Making Sense Of Huge Numbers

Making-Sense-Of-Huge-NumbersQuestion: What is the value of the stake you own in RBS?

Answer: Approximately £375.00

In 2008, the British government spent approximately £45 billion of taxpaper’s money to effectively “buy” the Royal Bank of Scotland.  When that huge amount of money is apportioned between the 60 million people who live in the UK we find that the cost to each of us was £750.00.

At the time of the “bail-out” of RBS, the government considered it was a necessary move in order to avoid a catastrophic meltdown of the banking institution.  That may well be the case but as an investment it has really tanked because the value of RBS is currently estimated to be half what the government paid for it.

We all get accustomed to hearing huge figures discussed on the TV and on the Internet with relevance to government spending and company profits. I wonder how many people ever try to relate those enormous figures to their own particular circumstances.  The problem is that there are just too many noughts involved and the figures are just too complicated.

It’s true that if you try to work out the figures EXACTLY then you need a good head for numbers and a calculator that can cope with a huge string of noughts.  However, here is a trick that will enable your children to start to put some meaning to £1 billion.

There are approximately 64 million people in the UK but for the purpose of this exercise I’m going to ask you to “assume” that there is just a few more than that – say 66.6 million.  Your children will probably have learned at school that to test if a mathematical statistic makes sense then it is a good idea to make some sweeping ESTIMATES and my 66.6 million people sits well with that idea.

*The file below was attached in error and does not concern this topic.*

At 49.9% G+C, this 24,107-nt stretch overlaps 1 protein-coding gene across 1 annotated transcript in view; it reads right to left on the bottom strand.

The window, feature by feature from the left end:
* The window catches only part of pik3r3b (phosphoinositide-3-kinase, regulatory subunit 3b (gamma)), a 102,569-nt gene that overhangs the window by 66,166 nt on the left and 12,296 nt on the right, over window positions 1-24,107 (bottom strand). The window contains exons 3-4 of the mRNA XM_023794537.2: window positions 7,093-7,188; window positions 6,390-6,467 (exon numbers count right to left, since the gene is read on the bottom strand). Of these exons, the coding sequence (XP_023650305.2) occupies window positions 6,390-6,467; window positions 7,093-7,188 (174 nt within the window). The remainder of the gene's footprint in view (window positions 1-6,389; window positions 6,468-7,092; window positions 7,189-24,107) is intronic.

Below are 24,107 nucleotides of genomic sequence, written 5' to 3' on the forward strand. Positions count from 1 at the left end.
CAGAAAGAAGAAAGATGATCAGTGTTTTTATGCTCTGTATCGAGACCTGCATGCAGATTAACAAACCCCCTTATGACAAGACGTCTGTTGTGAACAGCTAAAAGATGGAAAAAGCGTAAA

A billion is one thousand million.  If we now divide my figure of 66.6 million into 1,000 million we find that it is about 15.  This mathematical estimation leads us to conclude the following:

£1 billion means £15 for each man, woman and child in the UK.  It’s good to remember that and always apply it when we hear huge figures.

Let’s give it a try….

HSBC (Europe’s largest bank) reported a drop in profits to £14.4 billion.  The “drop in profits” sounds bad but it still means that they made a profit equivalent to about £210 for each of us (15 x 14 in round terms).

In contrast the TOTAL INCOME of Save the Children International (one of our largest charities) is about half a billion i.e. an average contribution of £7.50 for each of us.(15 x .5)

Now let’s look at the relationship of the two sets of figures above.  £210.00 that HSBC makes PROFIT out of each of us and £7.50 that each of us give to Save the Children.  In other words, for each £1 that Save The Children have to spend, HSBC makes 30 times that amount of profit.

How your children use those figures to make judgements about the world at large is up to them but it must be the right thing to do to give them a basic understanding of gigantic figures so that they can come to their own sensible, meaningful conclusions.

Do you have any questions about education? If so, you’ll find EQ’s Knowledge Bank very useful. We have scores of articles, each one aimed at answering a specific question asked by parents. As well as loads of info on schooling, you’ll also find plenty of advice and tips on raising happy and safe children. It’s the go to place for all your education or parenting queries.

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